Tuesday, August 28, 2012

#Kale - 4 Different Varieties

KALE: 4 Different Varieties
Kale has become the new "super food".  Kale is a great source of fiber and protein - it is high in vitamin C, vitamin A, calcium, potassium, Omega-3 fatty acids, Vitamin E, Iron........I could go on and on.  Kale has anti-inflammatory properties, it lowers cholesterol and lowers cancer risks (again - I am NOT a doctor - this is just from information that I have researched over the years).
This year in my garden I grew 4 different varieties of Kale - I have detailed these varieties below:

1.  Toscano - this variety is tied for my favorite in taste & texture.  These leaves are very thin and the taste is very mild.  It has a smooth leaf and when picked young it is wonderful in salads raw!

2.  Savoy - This is my least favorite variety - I dislike it so much that I will never grow it again.  These leaves are very tough and the taste is harsh.  Even the "tender" young leaves are thick and difficult to eat - they keep their "toughness" after being steamed or cooked.

3.  Curly Winterbor - this is the variety that we are most familiar with and I believe this is also the variety that is most often found in grocery stores.  The flavor is good but since I have sandy soil, the problem with this variety is the "curliness".  No matter how much I soak the "Curly Winterbor" in water I still end up biting down on a grain of sand - I HATE THAT!  That being said - I do think that this variety is the most prolific of the 4.


4.  Red Russian - this is my favorite (or tied for my favorite).  This variety has the most smooth leaf and the red vein just adds to it's beauty.  Even the larger leaves (as seen below) stay tender and smooth.  This might be the most mild in flavor - a little more mild than the first variety.  And the shape of these leaves are so unique - almost like an oak tree leaf.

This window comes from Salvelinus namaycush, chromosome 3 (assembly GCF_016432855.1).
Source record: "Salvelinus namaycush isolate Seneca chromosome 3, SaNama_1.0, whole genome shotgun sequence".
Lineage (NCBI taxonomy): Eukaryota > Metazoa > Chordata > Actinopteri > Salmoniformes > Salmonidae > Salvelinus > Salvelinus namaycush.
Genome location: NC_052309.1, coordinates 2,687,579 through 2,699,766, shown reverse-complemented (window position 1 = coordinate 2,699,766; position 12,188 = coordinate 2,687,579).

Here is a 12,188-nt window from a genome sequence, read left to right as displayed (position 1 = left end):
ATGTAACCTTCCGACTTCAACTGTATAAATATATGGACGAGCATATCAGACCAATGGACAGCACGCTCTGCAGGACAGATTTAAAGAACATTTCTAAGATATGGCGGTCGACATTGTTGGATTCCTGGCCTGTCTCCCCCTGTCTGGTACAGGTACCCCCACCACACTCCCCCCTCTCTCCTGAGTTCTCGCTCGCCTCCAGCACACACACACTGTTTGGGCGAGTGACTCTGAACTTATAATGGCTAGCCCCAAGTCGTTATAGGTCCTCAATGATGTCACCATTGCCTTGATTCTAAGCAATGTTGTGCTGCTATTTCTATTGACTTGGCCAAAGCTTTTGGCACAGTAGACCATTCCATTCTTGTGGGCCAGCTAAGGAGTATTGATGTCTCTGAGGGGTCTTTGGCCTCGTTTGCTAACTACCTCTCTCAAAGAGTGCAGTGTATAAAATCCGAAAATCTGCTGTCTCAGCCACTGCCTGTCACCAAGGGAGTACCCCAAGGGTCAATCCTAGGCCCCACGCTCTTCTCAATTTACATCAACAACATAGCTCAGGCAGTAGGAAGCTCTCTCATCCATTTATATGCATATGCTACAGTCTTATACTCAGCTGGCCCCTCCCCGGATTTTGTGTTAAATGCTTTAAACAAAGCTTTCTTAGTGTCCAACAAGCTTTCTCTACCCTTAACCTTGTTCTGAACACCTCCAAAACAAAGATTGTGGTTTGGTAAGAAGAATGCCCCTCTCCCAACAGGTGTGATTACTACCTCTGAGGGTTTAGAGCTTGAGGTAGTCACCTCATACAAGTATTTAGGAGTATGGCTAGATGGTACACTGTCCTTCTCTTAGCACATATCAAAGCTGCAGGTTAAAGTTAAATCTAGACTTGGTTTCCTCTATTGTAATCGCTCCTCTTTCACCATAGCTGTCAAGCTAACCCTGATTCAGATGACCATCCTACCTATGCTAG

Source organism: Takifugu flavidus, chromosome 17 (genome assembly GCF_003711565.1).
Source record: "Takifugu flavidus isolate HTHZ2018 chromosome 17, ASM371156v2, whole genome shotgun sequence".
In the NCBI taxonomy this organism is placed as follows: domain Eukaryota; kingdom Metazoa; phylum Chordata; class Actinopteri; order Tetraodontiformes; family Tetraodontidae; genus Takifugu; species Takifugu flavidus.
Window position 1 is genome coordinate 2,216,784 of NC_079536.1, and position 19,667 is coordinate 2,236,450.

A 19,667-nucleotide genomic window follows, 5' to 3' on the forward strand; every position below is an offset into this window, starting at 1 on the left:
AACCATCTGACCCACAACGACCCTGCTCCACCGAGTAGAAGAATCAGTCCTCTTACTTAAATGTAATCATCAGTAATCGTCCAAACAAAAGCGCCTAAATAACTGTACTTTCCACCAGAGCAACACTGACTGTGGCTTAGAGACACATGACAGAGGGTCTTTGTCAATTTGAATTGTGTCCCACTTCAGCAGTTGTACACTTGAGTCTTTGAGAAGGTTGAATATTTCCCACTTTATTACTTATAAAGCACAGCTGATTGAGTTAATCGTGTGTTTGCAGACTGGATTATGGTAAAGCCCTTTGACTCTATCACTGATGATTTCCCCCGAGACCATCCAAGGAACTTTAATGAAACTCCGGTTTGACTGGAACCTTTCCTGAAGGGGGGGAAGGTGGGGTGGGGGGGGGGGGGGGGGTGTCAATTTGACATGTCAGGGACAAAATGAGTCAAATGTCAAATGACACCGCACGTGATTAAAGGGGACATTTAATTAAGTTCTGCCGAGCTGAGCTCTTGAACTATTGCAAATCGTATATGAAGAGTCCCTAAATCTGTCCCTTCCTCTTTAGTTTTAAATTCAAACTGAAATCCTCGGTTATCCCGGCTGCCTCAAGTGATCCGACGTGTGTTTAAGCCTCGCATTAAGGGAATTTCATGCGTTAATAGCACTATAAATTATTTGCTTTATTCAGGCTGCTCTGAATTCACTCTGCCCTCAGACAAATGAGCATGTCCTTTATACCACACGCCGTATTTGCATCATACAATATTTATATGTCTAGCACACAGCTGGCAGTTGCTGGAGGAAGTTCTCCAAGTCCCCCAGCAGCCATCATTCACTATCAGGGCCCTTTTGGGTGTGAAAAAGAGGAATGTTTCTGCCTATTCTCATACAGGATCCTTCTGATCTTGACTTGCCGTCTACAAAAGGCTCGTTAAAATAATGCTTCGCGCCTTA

by Angie Ouellette-Tower for godsgrowinggarden.com photo Day_zpsb50f87c9.jpg

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  1. I've not ever tried Kale before. How do you eat it? Cooked? I love collards and turnip greens, it could be a southern thing. I'll have to do some research and try it.

    Thanks for visiting my blog. Have a blessed day.

    1. Yes - cooked, steamed, in soups or casseroles and raw - I like the tender leaves in a salad.

  2. Following back!

    I never knew this could lower cholesterol! I will have to start throwing this in my husbands salads!! :)

  3. I love kale and my kids enjoy kale chips. New follower from Tuesday Flock Blog Hop.

  4. About Washing Curly Winterbor: Maybe you have to agitate them in water, and change the water 3-4 times like I do with fresh turnip/collard/mustard greens. Only until then is all the sand and other grit completely out of them. The water is clear by then too. Maybe you did this, though, and it still didn't work! :)

    1. Thanks for the tip! - I only wash the curly kale twice - I guess it's one of those patient teaching vegetables ;-)
      Thanks again!

  5. Do you grow these in your garden? I'm so glad you found me, so I could follow you. I wish I had a green thumb, so I'm looking forward to following you and learning lots!

    Bonny @ thedomesticatedprincess.blogspot.com

    1. Yes I do grow them in my garden - Kale is one of the easiest veggies to grow - they do especially well in a cooler climate (I'm in Michigan).
      Thank you so much for following back! - I look forward to reading more on your blog also!


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Thank You.

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